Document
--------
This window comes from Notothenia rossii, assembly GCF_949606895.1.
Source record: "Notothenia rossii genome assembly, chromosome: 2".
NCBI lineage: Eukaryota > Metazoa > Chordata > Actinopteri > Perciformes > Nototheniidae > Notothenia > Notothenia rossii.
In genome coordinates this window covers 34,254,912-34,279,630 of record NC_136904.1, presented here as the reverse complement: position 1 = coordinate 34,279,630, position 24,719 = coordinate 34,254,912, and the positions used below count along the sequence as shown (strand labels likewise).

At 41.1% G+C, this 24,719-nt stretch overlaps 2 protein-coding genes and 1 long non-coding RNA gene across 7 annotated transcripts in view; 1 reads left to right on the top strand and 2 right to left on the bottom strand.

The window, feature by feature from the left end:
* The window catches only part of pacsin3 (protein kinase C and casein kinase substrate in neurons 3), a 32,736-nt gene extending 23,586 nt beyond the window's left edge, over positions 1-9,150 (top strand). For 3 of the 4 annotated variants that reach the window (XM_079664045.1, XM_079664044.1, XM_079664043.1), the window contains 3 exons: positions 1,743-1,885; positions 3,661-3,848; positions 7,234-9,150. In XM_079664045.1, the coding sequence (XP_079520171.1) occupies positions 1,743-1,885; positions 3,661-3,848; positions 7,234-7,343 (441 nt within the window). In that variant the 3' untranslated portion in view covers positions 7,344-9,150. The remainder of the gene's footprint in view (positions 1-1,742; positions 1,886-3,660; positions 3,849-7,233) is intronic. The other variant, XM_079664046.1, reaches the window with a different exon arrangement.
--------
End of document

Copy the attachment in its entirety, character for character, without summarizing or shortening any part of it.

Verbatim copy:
This window comes from Notothenia rossii, assembly GCF_949606895.1.
Source record: "Notothenia rossii genome assembly, chromosome: 2".
NCBI lineage: Eukaryota > Metazoa > Chordata > Actinopteri > Perciformes > Nototheniidae > Notothenia > Notothenia rossii.
In genome coordinates this window covers 34,254,912-34,279,630 of record NC_136904.1, presented here as the reverse complement: position 1 = coordinate 34,279,630, position 24,719 = coordinate 34,254,912, and the positions used below count along the sequence as shown (strand labels likewise).

At 41.1% G+C, this 24,719-nt stretch overlaps 2 protein-coding genes and 1 long non-coding RNA gene across 7 annotated transcripts in view; 1 reads left to right on the top strand and 2 right to left on the bottom strand.

The window, feature by feature from the left end:
* The window catches only part of pacsin3 (protein kinase C and casein kinase substrate in neurons 3), a 32,736-nt gene extending 23,586 nt beyond the window's left edge, over positions 1-9,150 (top strand). For 3 of the 4 annotated variants that reach the window (XM_079664045.1, XM_079664044.1, XM_079664043.1), the window contains 3 exons: positions 1,743-1,885; positions 3,661-3,848; positions 7,234-9,150. In XM_079664045.1, the coding sequence (XP_079520171.1) occupies positions 1,743-1,885; positions 3,661-3,848; positions 7,234-7,343 (441 nt within the window). In that variant the 3' untranslated portion in view covers positions 7,344-9,150. The remainder of the gene's footprint in view (positions 1-1,742; positions 1,886-3,660; positions 3,849-7,233) is intronic. The other variant, XM_079664046.1, reaches the window with a different exon arrangement.